The Theory Of Leader And Follower Ensued

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Ever since man’s existence, the dynamics of leader and follower ensued. In every facet of life, men and women alike find themselves engaged in the roles of leader and follower. Parent or child, Ruler or subject, captain or soldier, teacher or student, Manager or subordinate, whatever the title, someone is the leader and the other the follower. The success or failure of Kingdoms, Countries, and Organizations alike, depend on the relationship between leader and follower. So much so that research and theories exist to understand the leader – follower relationship. Some of the theories include Situational Leadership, Motivation, and Bases of Power. Leadership In the late 1960’s Hersey, Blanchard and Johnson developed the Situational…show more content…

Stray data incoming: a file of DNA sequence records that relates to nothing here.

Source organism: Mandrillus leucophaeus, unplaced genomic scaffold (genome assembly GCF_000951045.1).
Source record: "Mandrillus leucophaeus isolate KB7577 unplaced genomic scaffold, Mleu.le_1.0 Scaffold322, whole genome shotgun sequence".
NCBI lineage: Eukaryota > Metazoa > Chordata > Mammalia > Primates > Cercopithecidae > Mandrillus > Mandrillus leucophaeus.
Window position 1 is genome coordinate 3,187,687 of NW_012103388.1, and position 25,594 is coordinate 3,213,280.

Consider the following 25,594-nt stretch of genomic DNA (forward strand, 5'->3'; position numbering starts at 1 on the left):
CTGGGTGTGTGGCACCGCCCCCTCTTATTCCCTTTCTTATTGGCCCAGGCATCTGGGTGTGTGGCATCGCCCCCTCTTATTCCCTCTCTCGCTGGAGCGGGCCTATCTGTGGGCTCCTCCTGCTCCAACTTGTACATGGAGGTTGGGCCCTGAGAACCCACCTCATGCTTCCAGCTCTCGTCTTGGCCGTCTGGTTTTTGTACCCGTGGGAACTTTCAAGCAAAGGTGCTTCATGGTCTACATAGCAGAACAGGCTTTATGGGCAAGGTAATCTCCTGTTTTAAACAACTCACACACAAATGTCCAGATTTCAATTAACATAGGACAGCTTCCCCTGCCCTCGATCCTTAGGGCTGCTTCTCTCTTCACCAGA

There are three important concepts to consider in Situational leadership. First the relationship between follower and leader are very important, so the amount of emotional and social support is key. Secondly is the Followers readiness or development state demonstrated by the follower to perform a task or function or specific objective, and finally the leader’s behavioral development style, That is to say the way in which the leader should respond to the follower based on their level of readiness. Leader – Follower Relationship1 Leader and follower are linked (connected concepts). Leadership does not exist without followers, but followers cannot follow without a leader to lead them. (R.V. Armstrong & assoc, 2005) This mutually inclusive relationship necessitates that the relationship between the leader and follower will have a direct impact on performance behavior. Relationship studies show that leader’s relationship behavior decidedly enhances follower’s performance. (ROTC, 2008) While many early leadership theories honed in on leadership as a behavior you direct at others, Rob Goffee and Gareth Jones see leadership as a behavior you share with your followers. (Goffee and Jones). In fact the relationship between leader and follower can be defined by the level of trust between the leader and follower. Mayer notes (p.712): (As cited by Taina Savolainen, 2009) “The willingness of a party to be vulnerable to the actions of another party based on the
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